The immune system plays a vital role in protecting us from infections. However, when the immune system malfunctions it can lead to a number of common diseases such as type 1 diabetes, asthma and allergies, or it can allow the growth and spread of lethal cancer cells.
Immune diseases are a major source of ill health within our community. The term immune disease covers a large number of diseases. Examples include asthma, type 1 diabetes and allergies. Most of these diseases are increasing in their frequency and are occurring at younger and younger ages. They are a growing cause of childhood disability.
Scientists know that environmental factors are the major influence in these diseases, which are rare in the third world. We need to find out which aspects of our lifestyle are the problems - there are hundreds of possibilities.
Scientists at the Centenary institute are attacking this question from the other end by asking "What are the basic problems in the immune system that lead to those diseases?" If they can answer that question they believe that it will be possible to work out what the environmental factors are that influence these immune processes.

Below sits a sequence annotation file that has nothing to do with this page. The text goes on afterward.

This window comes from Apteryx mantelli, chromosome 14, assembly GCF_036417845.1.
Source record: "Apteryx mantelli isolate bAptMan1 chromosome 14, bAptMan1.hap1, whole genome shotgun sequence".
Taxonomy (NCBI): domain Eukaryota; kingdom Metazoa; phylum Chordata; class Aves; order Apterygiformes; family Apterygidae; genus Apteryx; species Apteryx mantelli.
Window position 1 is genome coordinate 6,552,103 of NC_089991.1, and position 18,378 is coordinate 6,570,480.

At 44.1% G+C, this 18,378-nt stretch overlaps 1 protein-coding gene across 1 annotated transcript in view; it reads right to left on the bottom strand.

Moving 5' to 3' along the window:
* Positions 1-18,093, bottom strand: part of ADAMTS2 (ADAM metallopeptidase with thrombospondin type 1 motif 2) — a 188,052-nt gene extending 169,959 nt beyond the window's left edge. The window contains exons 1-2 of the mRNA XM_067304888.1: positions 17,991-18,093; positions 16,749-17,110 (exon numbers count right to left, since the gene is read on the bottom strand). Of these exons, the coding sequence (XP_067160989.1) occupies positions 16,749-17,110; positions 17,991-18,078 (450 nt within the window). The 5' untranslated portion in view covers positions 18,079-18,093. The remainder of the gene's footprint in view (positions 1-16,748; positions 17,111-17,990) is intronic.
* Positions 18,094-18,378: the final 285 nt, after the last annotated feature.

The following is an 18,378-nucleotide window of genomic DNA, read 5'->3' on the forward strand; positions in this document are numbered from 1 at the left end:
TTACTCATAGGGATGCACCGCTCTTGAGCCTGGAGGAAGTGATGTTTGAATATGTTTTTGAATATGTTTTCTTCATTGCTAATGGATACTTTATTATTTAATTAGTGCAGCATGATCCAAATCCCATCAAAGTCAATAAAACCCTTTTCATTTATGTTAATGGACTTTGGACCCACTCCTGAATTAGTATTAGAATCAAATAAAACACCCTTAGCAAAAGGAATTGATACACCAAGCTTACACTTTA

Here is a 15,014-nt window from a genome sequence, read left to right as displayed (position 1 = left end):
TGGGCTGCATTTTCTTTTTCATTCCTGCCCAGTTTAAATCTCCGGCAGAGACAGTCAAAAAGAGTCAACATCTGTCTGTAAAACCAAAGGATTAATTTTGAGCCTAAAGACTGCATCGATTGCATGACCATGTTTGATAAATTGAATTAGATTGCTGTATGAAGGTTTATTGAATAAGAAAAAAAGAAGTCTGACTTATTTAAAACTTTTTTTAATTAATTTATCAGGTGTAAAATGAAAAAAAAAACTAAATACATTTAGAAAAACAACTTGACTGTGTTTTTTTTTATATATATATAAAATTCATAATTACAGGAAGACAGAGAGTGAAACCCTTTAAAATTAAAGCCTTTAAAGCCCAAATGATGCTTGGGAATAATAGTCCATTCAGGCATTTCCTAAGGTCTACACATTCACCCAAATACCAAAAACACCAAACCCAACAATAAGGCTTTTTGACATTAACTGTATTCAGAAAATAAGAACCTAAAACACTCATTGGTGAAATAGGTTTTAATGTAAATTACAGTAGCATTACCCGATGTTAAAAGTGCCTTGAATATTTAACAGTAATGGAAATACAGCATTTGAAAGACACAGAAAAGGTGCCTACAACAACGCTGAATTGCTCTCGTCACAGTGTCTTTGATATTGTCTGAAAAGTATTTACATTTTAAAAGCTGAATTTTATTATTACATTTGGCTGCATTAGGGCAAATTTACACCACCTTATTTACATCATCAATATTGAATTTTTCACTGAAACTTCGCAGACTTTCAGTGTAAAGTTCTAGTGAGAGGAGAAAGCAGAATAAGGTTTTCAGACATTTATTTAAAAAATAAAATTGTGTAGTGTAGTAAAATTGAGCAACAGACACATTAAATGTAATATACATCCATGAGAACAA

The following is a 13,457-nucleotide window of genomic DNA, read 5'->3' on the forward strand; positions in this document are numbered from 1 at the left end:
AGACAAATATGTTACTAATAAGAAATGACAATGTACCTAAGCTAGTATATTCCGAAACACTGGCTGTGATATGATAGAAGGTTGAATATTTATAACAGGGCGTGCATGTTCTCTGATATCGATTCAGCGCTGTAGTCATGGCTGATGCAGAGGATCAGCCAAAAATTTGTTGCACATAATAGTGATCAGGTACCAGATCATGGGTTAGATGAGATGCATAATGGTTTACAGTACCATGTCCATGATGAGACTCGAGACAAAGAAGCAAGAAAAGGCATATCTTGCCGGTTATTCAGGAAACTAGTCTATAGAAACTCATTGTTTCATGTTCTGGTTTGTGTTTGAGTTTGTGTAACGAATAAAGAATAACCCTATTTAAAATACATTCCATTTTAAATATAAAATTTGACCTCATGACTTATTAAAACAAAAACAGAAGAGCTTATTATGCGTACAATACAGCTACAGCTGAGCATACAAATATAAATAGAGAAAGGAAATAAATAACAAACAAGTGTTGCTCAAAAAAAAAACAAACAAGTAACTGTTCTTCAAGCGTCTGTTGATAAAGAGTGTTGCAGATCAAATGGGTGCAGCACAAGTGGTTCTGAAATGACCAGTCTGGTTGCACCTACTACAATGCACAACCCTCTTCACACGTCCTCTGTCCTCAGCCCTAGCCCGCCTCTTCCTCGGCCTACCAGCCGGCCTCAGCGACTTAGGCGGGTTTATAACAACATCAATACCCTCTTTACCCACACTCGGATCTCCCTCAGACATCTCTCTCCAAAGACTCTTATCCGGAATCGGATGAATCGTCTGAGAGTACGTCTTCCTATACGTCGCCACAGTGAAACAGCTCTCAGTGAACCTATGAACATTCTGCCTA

Other scientists at the Centenary institute are working to understand why the body fails to recognise cancer cells as dangerous and therefore does not trigger an immune response.
One group at the Centenary institute is using new technology to create images and even movies of the body's immune response working in real time. This remarkable new process will provide scientists around the world with unprecedented insight to processes in the body that they could previously only guess at.
The other group working on the immune response to cancer is seeking to understand why a natural process which is essential for effective immune responses occasionally targets the wrong genes and causes cancer. This process is implicated in the majority of adult B cell lymphomas and leukaemia's.
With 1 in 2 Australians affected by cancer it is hoped that research at the Centenary Institute will lead to a new understanding of the body's immune system that affect the recognition and destruction of tumour cells. It is our goal to one day use this knowledge to create new treatments for cancer.
For more information on the Centenary's work on immunity, visit: